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My daughter bought me an 'Endless Summer' Hydrangea for Mother's Day. I planted it in June. Should I cover it for the winter?


My daughter bought me an 'Endless Summer' Hydrangea for Mother's Day. I planted it in June. Should I cover it for the winter? Since you have a new, young shrub, I would recommend that you cover it. This type of Hydrangea blooms on year-old growth. This year's new growth is very tender, so you'll want to protect it from the winter winds. For most other plants, covering them is less of a concern. Here are a few questions to consider.

Is the plant hardy for your zone?
If you are dealing with a native plant that is adapted to this zone then there should be no need to cover it. If your plant is on the edge of its hardiness zone, or if it is considered a "tender perennial" for this zone, then I would cover it. For shrubs, try loosely wrapping them in a blanket of burlap. Tie the burlap all together with some twine to keep it from falling off during the winter. For perennials, cover the roots or crown of the plant with a thick layer of leaf litter and/or pine boughs.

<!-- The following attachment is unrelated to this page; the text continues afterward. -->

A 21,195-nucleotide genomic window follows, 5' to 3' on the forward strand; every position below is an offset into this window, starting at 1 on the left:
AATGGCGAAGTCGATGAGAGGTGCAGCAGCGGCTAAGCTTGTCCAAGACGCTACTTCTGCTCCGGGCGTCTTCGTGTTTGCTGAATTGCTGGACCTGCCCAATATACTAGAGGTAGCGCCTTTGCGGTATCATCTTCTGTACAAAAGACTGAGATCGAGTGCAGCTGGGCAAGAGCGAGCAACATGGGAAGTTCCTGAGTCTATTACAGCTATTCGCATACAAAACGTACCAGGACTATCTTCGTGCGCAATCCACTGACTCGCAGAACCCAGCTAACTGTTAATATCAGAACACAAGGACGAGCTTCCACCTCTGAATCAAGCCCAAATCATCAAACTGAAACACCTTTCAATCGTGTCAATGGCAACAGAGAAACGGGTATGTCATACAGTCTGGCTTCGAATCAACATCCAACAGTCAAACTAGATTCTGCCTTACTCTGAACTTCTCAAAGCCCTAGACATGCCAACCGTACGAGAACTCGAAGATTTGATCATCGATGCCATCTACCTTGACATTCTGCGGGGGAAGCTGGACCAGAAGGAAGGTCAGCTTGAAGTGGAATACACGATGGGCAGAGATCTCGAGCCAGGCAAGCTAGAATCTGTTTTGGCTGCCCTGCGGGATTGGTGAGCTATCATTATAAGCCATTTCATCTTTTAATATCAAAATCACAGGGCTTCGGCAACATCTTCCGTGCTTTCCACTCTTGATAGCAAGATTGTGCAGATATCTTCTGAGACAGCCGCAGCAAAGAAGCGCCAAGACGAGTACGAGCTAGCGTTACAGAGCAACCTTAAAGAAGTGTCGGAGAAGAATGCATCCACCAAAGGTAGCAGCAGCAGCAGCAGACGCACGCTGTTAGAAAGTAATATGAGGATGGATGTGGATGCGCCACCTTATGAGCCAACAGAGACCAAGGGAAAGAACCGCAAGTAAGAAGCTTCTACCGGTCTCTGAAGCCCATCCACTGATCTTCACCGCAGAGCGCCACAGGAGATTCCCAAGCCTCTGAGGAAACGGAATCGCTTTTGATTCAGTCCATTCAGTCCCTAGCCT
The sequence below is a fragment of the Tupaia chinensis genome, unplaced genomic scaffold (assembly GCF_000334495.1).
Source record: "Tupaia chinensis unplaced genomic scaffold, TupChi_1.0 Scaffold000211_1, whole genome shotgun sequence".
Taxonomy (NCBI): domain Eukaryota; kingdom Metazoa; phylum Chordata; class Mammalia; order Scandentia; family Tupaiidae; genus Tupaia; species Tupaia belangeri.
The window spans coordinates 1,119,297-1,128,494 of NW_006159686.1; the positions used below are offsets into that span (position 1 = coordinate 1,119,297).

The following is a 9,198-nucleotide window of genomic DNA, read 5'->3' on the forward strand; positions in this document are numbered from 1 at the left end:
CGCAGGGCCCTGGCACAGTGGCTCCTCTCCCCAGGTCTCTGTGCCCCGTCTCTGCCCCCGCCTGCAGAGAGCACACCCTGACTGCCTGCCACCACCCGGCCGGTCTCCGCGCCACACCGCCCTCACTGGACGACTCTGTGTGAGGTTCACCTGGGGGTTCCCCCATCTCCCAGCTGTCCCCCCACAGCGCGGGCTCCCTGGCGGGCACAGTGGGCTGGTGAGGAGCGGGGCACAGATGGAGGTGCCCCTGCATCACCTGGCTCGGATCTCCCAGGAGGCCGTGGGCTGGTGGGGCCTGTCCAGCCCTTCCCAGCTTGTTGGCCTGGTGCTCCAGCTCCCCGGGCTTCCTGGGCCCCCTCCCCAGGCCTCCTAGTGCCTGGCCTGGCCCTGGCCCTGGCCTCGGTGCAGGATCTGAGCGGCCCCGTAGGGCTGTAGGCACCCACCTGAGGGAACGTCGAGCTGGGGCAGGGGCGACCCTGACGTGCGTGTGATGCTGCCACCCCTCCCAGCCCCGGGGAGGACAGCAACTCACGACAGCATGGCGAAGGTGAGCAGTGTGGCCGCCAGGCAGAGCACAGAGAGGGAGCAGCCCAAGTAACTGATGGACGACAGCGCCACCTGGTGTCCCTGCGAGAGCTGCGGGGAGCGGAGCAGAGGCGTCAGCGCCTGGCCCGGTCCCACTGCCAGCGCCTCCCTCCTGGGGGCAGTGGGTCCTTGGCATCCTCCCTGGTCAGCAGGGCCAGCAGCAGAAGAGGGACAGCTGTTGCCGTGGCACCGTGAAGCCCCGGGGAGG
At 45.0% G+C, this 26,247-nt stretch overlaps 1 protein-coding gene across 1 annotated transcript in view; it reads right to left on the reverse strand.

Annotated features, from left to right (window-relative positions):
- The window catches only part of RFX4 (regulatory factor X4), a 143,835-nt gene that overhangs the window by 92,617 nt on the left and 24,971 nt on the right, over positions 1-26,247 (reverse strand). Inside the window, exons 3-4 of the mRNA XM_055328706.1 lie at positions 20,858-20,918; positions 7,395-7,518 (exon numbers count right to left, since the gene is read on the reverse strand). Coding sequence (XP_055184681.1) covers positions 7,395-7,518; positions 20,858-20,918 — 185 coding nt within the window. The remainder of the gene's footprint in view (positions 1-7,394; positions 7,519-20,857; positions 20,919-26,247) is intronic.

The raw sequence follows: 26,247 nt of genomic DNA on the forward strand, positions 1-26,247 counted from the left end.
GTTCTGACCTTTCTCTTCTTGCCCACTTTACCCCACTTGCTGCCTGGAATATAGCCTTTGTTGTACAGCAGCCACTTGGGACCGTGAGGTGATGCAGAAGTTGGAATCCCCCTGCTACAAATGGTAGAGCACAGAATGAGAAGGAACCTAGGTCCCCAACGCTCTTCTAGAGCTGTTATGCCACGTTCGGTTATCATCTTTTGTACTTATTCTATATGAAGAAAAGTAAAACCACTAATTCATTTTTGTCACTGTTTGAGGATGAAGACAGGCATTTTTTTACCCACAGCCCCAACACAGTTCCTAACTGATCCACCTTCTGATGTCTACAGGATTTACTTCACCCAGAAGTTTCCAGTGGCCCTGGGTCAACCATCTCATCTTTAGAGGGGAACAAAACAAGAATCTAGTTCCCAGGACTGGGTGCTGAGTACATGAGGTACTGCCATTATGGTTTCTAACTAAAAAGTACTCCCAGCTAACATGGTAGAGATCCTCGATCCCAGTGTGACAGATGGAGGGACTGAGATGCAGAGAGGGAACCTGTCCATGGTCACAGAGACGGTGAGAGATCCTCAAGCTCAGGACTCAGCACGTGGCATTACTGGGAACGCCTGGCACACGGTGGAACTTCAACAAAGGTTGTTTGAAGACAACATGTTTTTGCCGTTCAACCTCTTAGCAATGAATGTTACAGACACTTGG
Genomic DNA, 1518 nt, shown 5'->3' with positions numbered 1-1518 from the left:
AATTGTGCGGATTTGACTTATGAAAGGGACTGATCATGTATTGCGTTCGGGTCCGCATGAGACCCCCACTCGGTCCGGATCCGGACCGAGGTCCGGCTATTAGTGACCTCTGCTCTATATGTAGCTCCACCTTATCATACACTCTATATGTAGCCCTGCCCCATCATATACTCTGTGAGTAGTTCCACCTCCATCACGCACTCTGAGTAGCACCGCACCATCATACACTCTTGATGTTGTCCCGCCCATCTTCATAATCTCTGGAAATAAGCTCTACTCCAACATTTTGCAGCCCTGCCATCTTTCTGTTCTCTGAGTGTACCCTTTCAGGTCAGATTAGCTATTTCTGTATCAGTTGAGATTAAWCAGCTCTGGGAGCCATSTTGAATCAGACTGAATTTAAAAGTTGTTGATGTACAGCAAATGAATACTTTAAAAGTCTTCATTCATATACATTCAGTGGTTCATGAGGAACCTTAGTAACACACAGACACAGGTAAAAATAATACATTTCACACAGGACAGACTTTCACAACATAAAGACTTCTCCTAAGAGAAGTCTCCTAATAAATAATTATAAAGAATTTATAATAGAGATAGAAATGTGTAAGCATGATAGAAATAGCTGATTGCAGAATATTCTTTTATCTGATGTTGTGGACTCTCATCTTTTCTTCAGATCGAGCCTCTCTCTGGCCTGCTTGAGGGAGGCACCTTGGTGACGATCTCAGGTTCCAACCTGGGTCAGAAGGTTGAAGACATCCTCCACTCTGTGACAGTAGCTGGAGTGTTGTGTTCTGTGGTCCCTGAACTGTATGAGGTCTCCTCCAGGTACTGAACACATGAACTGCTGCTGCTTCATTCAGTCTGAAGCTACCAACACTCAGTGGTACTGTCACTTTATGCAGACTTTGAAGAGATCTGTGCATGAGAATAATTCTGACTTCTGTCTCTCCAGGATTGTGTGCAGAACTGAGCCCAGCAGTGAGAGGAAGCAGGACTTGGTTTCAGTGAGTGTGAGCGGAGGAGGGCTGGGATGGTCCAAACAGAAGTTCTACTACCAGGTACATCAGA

Is your plant in a place where it could be damaged by snow from the roof or shoveling off the porch or walkway? If so, I would recommend covering it with something sturdy. Try making a "teepee" with plywood. Place the teepee over the plant(s) so the snow impact is absorbed by the plywood.

Do you have new garden beds or new plants that were added late in the season? These plants, regardless if they are woody or herbaceous, should get some extra protection from the cold. It is a good idea to cover them for the first season or two, until they've matured a bit more. If you mulched your beds in the fall, that should provide good insulation for the new roots. Otherwise, a thick layer of leaf litter and/or pine boughs will do the trick. With new shrubs, a covering of burlap will be sufficient.

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About Linda Lillie

Linda K. Lillie is the President of Sprigs & Twigs, Inc, the premier landscape design and maintenance, tree care, lawn care, stonework, and carpentry service provider in southeastern Connecticut since 1997. She is a graduate of Connecticut College in Botany, a Connecticut Master Gardener and a national award winning landscape designer for her landscape design and landscape installation work.


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